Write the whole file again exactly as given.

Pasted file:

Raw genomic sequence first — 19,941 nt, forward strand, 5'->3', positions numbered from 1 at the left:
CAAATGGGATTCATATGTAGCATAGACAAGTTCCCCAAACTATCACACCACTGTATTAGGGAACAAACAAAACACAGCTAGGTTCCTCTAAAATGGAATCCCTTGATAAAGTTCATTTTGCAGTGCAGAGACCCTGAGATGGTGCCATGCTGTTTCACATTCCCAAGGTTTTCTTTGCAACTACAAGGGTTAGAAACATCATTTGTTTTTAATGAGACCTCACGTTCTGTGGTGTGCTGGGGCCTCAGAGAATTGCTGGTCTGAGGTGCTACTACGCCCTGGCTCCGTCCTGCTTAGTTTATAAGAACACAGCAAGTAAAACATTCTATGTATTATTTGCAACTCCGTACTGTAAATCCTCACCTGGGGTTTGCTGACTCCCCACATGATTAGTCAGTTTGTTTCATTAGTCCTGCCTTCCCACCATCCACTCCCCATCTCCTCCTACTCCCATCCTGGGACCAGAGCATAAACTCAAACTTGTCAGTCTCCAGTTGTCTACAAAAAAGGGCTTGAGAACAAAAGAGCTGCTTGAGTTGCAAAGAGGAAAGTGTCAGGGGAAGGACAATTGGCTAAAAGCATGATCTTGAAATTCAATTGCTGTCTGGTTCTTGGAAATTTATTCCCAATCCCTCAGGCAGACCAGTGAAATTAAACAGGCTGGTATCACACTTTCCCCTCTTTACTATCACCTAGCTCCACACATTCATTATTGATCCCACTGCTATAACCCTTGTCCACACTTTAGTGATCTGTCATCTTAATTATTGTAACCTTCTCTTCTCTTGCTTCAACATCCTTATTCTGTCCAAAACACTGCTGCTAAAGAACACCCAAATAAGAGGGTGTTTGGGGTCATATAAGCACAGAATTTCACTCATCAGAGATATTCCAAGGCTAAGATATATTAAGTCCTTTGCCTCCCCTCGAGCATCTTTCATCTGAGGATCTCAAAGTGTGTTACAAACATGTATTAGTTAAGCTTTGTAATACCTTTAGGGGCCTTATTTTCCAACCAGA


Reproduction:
Raw genomic sequence first — 19,941 nt, forward strand, 5'->3', positions numbered from 1 at the left:
CAAATGGGATTCATATGTAGCATAGACAAGTTCCCCAAACTATCACACCACTGTATTAGGGAACAAACAAAACACAGCTAGGTTCCTCTAAAATGGAATCCCTTGATAAAGTTCATTTTGCAGTGCAGAGACCCTGAGATGGTGCCATGCTGTTTCACATTCCCAAGGTTTTCTTTGCAACTACAAGGGTTAGAAACATCATTTGTTTTTAATGAGACCTCACGTTCTGTGGTGTGCTGGGGCCTCAGAGAATTGCTGGTCTGAGGTGCTACTACGCCCTGGCTCCGTCCTGCTTAGTTTATAAGAACACAGCAAGTAAAACATTCTATGTATTATTTGCAACTCCGTACTGTAAATCCTCACCTGGGGTTTGCTGACTCCCCACATGATTAGTCAGTTTGTTTCATTAGTCCTGCCTTCCCACCATCCACTCCCCATCTCCTCCTACTCCCATCCTGGGACCAGAGCATAAACTCAAACTTGTCAGTCTCCAGTTGTCTACAAAAAAGGGCTTGAGAACAAAAGAGCTGCTTGAGTTGCAAAGAGGAAAGTGTCAGGGGAAGGACAATTGGCTAAAAGCATGATCTTGAAATTCAATTGCTGTCTGGTTCTTGGAAATTTATTCCCAATCCCTCAGGCAGACCAGTGAAATTAAACAGGCTGGTATCACACTTTCCCCTCTTTACTATCACCTAGCTCCACACATTCATTATTGATCCCACTGCTATAACCCTTGTCCACACTTTAGTGATCTGTCATCTTAATTATTGTAACCTTCTCTTCTCTTGCTTCAACATCCTTATTCTGTCCAAAACACTGCTGCTAAAGAACACCCAAATAAGAGGGTGTTTGGGGTCATATAAGCACAGAATTTCACTCATCAGAGATATTCCAAGGCTAAGATATATTAAGTCCTTTGCCTCCCCTCGAGCATCTTTCATCTGAGGATCTCAAAGTGTGTTACAAACATGTATTAGTTAAGCTTTGTAATACCTTTAGGGGCCTTATTTTCCAACCAGA